The most traditional and scenic places in Dhaka (Part 1)

Going to keep pace with the current era, it is wrapped in modernity! But, this Dhaka city has hundreds of years old tradition. This article is written to highlight the tradition that Dhaka city has nurtured. At the same time, you will learn about some more places of interest, which you can easily go to get rid of your boredom.
Dhaka, the capital of Bangladesh has a long ancient history. The 400-years-old town has a variety of aesthetic and traditional facilities and entertainment centers.

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Here we will learn about 15 different traditional and scenic places of Dhaka city one by one:

1. Lalbagh Fort
Lalbagh Fort, located on the banks of the river Buriganga in the south-west of Dhaka, is basically an unfinished Mughal fort. Its construction was started in 1678 AD by the Mughal Subaddar Muhammad Azam Shah. He was the son of Emperor Aurangzeb and later became emperor himself. But its construction could not be completed so the Mughal subahdar Shaista Khan resumed its construction in 1680, but he did not complete it completely. It is currently preserved by the Government of Bangladesh and is open to the public as a museum under the Department of Archeology of Bangladesh.
2. Rose Garden
Rose Garden is a historical ancient building of twentieth-century Bangladesh, which is one of the most visited places in Dhaka for domestic and foreign tourists. Rose Garden is also known as Rose Garden Palace. It is one of the most enduring traditions located in the Tikatuli area of ​​Dhaka, the capital of Bangladesh. This ancient building is preserved by the Government of Bangladesh as a historical antiquity of Bangladesh. In 1989, the Department of Archeology of Bangladesh declared the Rose Garden as a protected building. The Rose Garden has been used for drama and telefilm shooting since the 1970s.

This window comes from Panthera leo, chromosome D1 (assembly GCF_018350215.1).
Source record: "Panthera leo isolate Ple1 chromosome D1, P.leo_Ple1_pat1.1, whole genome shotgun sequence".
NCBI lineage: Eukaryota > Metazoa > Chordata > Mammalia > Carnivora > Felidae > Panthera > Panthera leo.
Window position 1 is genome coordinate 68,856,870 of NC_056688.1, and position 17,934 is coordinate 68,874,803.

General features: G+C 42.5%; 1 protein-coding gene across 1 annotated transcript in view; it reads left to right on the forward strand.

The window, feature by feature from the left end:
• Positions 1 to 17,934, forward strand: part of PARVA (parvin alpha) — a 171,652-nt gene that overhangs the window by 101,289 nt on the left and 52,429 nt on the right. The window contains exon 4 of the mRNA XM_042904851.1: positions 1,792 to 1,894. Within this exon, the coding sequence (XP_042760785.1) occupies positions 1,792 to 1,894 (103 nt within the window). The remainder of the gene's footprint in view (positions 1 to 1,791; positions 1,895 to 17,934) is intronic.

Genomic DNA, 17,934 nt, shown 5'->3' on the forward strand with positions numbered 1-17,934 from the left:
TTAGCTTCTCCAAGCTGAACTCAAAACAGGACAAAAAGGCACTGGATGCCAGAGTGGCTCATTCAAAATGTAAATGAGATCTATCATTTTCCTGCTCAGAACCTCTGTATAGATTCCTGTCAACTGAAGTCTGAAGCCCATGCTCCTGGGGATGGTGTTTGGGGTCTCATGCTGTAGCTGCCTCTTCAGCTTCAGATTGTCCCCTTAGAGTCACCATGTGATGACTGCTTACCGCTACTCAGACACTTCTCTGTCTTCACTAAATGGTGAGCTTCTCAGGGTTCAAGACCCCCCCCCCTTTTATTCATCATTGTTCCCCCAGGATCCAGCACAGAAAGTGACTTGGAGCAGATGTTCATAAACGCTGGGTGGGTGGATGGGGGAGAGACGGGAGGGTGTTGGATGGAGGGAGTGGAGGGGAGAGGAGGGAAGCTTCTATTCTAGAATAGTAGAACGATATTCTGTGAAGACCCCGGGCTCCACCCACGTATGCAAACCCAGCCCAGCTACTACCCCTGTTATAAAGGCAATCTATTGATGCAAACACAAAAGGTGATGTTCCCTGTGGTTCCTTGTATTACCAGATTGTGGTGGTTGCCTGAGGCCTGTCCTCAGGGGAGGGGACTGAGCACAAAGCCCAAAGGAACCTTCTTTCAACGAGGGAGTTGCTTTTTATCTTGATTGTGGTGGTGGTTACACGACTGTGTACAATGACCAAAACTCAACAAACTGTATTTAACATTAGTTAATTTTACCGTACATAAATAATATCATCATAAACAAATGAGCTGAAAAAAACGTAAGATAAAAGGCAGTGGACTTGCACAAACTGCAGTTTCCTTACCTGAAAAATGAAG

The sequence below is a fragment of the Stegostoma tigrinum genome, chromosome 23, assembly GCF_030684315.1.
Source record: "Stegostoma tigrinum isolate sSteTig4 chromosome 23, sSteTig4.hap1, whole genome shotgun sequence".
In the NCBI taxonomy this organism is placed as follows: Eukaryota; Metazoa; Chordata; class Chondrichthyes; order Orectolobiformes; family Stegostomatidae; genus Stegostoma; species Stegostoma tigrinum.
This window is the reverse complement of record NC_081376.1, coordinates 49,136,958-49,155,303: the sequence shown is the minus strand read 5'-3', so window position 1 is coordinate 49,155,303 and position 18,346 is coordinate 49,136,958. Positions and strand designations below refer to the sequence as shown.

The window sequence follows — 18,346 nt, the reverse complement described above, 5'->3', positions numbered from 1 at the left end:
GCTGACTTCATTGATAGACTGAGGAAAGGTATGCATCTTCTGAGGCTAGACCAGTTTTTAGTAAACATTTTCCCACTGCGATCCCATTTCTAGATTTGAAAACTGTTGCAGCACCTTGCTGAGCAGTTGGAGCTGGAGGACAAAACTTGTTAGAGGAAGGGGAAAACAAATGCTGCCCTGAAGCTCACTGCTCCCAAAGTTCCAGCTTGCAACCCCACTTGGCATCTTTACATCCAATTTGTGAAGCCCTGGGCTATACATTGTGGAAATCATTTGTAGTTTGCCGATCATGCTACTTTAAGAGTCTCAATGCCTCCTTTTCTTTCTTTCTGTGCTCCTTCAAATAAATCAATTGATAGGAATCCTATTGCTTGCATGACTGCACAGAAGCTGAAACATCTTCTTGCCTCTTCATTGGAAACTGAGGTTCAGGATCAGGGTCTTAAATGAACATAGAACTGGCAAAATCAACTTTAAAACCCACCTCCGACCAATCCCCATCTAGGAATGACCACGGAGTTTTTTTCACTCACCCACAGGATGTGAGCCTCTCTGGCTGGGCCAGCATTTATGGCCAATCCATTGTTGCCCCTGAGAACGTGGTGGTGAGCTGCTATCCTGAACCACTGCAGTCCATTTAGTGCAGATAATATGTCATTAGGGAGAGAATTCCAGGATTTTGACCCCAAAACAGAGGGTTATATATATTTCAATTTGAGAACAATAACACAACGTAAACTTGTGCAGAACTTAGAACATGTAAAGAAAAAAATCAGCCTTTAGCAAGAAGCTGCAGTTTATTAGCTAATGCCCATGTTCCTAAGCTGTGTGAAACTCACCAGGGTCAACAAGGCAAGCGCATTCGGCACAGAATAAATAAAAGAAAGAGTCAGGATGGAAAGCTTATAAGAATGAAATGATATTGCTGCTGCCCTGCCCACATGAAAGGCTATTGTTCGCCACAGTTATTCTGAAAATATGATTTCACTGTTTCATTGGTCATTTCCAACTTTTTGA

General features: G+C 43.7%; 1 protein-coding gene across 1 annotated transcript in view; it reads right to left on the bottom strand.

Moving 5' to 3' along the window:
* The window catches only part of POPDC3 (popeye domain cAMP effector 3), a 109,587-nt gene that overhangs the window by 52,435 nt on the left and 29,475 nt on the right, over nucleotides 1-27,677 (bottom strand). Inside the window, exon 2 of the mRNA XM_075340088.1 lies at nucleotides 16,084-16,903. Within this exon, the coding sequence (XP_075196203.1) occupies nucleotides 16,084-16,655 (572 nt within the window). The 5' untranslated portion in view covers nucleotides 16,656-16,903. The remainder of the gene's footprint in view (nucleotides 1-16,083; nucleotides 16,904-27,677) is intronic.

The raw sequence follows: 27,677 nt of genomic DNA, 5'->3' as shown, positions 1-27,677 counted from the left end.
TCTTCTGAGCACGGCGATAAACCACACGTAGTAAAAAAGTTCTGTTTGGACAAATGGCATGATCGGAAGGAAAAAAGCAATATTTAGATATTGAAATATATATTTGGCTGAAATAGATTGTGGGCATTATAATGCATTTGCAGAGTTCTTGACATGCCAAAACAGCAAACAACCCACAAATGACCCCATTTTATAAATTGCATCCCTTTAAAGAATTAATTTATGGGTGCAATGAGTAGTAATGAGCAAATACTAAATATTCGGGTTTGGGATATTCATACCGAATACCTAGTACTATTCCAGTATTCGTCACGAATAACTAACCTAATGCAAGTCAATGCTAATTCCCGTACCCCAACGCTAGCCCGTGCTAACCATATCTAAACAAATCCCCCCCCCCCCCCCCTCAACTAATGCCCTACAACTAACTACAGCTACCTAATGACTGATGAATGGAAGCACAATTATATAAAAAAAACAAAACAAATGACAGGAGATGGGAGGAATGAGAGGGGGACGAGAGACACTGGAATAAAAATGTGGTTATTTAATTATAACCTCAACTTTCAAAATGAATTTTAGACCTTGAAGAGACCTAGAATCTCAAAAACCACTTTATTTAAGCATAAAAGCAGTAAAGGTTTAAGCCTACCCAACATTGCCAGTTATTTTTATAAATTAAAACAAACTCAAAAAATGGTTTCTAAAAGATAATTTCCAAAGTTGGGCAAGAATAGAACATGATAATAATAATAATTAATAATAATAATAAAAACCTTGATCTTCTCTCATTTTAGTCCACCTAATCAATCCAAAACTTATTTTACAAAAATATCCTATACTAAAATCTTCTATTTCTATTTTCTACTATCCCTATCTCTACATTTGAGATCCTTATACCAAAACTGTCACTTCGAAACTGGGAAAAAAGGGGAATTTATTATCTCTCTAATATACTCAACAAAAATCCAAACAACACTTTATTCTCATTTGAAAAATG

3. Ahsan Manzil
Ahsan Manzil is located on the banks of the river Buriganga in the Kumartuli area of ​​Islampur in old Dhaka. It was formerly used as the residence of the Nawabs of Dhaka. It is currently being used as a museum. It was established by Nawab Abdul Gani, who named it after his son Khwaja Ahsanullah. A meeting was held here in 1906 to decide on the establishment of the Muslim League. Ahsan Manzil has been renovated several times. It is currently being operated as a museum by the Bangladesh National Museum.